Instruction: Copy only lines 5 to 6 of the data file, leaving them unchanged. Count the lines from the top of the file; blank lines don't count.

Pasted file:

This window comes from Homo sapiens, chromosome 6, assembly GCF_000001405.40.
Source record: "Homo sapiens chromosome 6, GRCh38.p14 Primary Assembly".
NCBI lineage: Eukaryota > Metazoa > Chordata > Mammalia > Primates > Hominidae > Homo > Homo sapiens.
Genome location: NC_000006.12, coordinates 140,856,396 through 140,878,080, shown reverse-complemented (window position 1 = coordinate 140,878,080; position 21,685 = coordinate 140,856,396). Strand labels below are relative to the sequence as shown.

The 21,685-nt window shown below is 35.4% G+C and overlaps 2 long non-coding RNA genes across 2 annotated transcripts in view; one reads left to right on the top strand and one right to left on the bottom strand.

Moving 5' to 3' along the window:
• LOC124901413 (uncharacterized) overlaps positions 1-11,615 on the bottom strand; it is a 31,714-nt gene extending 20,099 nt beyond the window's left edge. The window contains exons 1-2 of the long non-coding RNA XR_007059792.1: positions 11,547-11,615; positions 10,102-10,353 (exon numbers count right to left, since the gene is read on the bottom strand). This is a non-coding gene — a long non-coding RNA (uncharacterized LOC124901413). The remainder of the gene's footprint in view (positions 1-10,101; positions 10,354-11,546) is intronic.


The 21,685-nt window shown below is 35.4% G+C and overlaps 2 long non-coding RNA genes across 2 annotated transcripts in view; one reads left to right on the top strand and one right to left on the bottom strand.

Moving 5' to 3' along the window: